In September of 2019, more than 270 leaders of Jesuit works convened at Santa Clara University for a leadership workshop, united by their ministry and work within the Jesuits West Province. At that gathering, then-provincial Fr. Scott Santarosa, S.J., asked during his opening remarks: “are there enough injustices against the people we love to consider flexing our Jesuit muscle again and regularly? The beloved is there before us: the immigrant, the gang member, the hungry, the incarcerated, the single mother separated from her deported husband. Are we offering to the beloved all the gifts we are truly in possession of? Can we also offer our power?”
This provocative question was a part of a broader movement in the Jesuits West Province, a vision that manifested in January 2019 with the hire of Annie Fox as the provincial assistant for Justice and Ecology Organizing. Fox’s role was created on the premise the Jesuit West ministries were already doing incredible work around justice and service individually, but that collaboration could enhance the power and effectiveness of that work.
The September 2019 gathering at Santa Clara University launched a six month Province-wide discernment process to identify opportunities for collaboration on social justice initiatives. But three educators in the Jesuits West Province, Jesse Rodriguez and Jamal Adams from Loyola High School of Los Angeles and Will Rutt, then at Brophy College Preparatory in Phoenix, AZ, came away from the workshop already excited about one idea to engage students in cross-ministry collaboration for justice. “We [the three of us] consumed everything about the weekend,” shared Rodriguez. “I think it was what we were yearning for. This group of practitioners in the field of community organizing, leaders in parishes and schools, would come to form the foundation of both Annie and Fr. Santarosa’s vision.”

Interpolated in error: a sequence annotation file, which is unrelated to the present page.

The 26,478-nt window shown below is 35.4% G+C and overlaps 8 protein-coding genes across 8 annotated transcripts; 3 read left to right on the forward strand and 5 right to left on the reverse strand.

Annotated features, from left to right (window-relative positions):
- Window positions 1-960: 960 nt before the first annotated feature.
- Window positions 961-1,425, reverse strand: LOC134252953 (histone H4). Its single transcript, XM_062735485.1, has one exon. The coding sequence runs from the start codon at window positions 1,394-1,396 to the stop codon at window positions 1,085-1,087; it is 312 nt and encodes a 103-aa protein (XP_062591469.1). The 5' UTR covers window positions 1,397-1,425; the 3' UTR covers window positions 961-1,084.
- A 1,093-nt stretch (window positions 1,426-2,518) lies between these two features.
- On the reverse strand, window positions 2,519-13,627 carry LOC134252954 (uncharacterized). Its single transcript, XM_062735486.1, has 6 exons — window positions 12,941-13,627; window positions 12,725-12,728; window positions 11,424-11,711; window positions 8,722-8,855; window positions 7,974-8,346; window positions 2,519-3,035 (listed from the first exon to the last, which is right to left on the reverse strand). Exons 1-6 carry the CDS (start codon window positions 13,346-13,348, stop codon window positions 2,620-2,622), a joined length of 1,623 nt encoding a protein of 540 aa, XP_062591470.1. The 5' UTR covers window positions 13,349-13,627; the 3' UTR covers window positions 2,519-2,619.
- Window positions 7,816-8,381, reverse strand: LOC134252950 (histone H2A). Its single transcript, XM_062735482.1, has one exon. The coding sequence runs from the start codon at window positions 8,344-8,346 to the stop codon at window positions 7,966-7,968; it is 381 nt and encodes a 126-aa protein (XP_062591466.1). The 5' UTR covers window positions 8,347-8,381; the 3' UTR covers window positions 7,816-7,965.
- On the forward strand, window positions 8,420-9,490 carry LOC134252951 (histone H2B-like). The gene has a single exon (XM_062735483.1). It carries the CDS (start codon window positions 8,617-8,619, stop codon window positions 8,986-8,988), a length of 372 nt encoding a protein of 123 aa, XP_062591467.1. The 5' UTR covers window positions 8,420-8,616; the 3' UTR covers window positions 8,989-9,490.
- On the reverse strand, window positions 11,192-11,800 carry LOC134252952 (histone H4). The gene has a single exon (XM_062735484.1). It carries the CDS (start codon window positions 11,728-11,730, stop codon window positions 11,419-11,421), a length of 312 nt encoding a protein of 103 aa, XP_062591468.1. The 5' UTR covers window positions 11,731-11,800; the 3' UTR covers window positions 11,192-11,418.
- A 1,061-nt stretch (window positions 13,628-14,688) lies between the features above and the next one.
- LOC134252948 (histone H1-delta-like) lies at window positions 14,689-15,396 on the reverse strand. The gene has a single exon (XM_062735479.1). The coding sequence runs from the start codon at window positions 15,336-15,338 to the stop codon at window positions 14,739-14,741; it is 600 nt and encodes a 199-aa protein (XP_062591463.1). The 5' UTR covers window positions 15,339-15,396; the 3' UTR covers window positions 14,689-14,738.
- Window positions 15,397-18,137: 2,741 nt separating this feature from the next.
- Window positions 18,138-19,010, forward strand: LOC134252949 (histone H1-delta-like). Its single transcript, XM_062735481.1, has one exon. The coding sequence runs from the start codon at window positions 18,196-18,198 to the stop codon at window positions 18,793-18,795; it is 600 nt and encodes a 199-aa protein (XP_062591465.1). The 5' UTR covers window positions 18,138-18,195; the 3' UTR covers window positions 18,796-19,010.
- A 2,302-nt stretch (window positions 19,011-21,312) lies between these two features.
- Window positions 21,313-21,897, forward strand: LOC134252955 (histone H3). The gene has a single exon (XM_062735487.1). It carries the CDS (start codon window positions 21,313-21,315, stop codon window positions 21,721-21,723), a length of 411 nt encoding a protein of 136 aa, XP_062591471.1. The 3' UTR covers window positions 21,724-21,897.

This process resulted in the development of a roadmap that eventually led to the creation of Jesuits West CORE (Collaborative Organizing for Racial Equity)—an initiative integrating 12 regional teams all committed to “listening, learning, organizing and advocating together to be a more powerful force for racial equity and justice.”
Rodriguez, Adams, and Rutt began to dream of a forum to train their students in basic community organizing principles and to center students as leaders in the work of CORE. With Fox, the three convened a group of high school teachers from across the Province—Kelly O’Neil (then at Cristo Rey, San Jose); Amanda Montez (then at Nativity School in San Jose); Sara Brabec (Jesuit Sacramento); Rachel Ford (then at Seattle Prep); and Justine Javier (Cristo Rey, Sacramento). This team built out plans for a summer 2020 training, titled Ignite. With the onset of the pandemic, the planned in-person event pivoted to a digital platform, welcoming 35 students from six schools for four days of intensive training, preparing attending students to jump into leadership roles in fall of 2020.
The initial cohort had a goal of organizing their communities to take a cumulative 10,000 actions for racial equity by October of 2020. This work, entirely led by students, took the form of advocacy calls and postcards to elected officials, a ballot initiative education night, restorative justice advocacy, and more, resulting in 15,400 actions, far surpassing the initial goal.